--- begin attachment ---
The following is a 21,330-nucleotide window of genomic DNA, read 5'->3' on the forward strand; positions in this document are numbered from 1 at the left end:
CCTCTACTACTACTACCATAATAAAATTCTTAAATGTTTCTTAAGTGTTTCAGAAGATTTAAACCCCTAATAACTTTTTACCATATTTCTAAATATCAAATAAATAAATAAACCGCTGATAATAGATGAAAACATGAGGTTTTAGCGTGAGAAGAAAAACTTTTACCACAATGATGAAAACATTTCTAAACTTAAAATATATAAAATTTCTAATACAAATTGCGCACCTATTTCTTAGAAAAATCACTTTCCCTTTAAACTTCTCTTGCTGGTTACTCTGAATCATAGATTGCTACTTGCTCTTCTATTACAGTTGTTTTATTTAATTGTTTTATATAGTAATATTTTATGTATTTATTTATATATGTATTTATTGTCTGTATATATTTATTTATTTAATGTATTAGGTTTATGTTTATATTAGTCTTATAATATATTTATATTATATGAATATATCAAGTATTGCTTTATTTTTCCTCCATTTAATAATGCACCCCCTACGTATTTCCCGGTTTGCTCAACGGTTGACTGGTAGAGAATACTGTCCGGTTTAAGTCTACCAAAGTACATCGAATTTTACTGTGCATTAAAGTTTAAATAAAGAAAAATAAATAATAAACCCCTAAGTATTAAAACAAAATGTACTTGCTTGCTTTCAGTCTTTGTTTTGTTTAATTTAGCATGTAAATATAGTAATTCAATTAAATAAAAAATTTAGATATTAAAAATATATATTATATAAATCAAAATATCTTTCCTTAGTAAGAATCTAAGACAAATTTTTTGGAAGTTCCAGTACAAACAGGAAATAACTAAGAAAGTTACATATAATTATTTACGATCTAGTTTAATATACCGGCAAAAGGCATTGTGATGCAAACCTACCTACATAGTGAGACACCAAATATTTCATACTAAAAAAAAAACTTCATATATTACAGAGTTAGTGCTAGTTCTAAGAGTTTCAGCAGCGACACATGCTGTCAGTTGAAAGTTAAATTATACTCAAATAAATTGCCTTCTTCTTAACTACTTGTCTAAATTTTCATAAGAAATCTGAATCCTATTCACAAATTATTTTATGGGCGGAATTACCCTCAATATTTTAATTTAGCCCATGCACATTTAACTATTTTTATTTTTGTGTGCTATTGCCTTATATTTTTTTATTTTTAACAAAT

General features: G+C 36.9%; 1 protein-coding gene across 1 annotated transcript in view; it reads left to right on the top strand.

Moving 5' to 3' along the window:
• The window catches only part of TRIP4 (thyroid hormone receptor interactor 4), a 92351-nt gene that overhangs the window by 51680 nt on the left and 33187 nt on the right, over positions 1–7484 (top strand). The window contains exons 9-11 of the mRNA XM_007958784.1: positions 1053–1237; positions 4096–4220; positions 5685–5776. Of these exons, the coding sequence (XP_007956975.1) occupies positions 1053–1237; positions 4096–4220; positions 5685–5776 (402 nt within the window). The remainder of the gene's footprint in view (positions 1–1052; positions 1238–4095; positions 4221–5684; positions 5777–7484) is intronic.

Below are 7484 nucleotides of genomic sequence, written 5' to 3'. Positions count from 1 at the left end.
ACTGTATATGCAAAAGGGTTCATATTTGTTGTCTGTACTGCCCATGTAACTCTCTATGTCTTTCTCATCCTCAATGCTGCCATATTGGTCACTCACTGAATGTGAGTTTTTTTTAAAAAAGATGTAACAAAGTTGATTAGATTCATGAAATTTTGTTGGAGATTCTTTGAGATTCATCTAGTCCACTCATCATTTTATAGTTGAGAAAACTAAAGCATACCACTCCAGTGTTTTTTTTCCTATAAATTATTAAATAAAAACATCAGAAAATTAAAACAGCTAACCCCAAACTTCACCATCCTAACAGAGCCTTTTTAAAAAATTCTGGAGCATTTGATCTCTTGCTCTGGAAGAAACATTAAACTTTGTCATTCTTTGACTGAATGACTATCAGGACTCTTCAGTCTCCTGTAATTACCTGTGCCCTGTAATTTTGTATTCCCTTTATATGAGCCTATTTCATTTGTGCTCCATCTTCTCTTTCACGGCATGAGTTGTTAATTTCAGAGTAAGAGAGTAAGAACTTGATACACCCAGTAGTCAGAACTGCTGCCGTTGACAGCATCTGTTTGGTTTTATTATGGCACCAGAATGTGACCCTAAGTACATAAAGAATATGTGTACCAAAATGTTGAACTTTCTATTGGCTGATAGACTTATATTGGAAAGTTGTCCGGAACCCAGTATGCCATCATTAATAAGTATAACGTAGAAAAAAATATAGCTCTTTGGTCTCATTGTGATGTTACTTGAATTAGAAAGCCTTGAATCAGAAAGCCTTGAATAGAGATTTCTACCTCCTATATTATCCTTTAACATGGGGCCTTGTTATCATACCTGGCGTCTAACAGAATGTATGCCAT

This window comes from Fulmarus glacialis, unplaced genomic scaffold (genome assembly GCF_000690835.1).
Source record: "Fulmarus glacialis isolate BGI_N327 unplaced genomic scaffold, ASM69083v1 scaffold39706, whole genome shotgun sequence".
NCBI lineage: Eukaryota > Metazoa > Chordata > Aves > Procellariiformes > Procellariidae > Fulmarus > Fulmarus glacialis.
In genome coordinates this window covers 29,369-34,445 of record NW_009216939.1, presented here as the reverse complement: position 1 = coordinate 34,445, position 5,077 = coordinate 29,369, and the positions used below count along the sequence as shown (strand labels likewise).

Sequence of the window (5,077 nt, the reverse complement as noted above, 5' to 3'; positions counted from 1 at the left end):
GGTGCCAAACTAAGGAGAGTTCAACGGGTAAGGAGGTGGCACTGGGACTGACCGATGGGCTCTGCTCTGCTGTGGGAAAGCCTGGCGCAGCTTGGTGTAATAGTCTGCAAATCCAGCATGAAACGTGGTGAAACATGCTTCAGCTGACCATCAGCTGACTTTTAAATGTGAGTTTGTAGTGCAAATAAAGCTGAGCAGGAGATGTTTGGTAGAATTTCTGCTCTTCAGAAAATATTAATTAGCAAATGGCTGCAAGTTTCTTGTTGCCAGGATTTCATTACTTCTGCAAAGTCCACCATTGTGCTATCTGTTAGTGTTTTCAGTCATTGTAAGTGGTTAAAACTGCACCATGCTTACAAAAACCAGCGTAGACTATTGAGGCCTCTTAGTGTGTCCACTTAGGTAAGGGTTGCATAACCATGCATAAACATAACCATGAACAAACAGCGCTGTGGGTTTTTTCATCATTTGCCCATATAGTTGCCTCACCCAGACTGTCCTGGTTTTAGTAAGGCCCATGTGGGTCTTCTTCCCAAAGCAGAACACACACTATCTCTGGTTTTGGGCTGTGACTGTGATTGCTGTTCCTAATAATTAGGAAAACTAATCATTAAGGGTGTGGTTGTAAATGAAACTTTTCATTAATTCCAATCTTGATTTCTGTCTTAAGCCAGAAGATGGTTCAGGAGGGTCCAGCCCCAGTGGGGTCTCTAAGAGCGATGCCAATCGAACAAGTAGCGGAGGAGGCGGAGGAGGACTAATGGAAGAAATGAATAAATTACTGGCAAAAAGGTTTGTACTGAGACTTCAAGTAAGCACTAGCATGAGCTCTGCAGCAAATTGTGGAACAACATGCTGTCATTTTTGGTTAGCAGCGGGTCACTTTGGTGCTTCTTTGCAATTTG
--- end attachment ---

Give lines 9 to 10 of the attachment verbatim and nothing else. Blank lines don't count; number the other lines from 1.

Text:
Source record: "Fulmarus glacialis isolate BGI_N327 unplaced genomic scaffold, ASM69083v1 scaffold39706, whole genome shotgun sequence".
NCBI lineage: Eukaryota > Metazoa > Chordata > Aves > Procellariiformes > Procellariidae > Fulmarus > Fulmarus glacialis.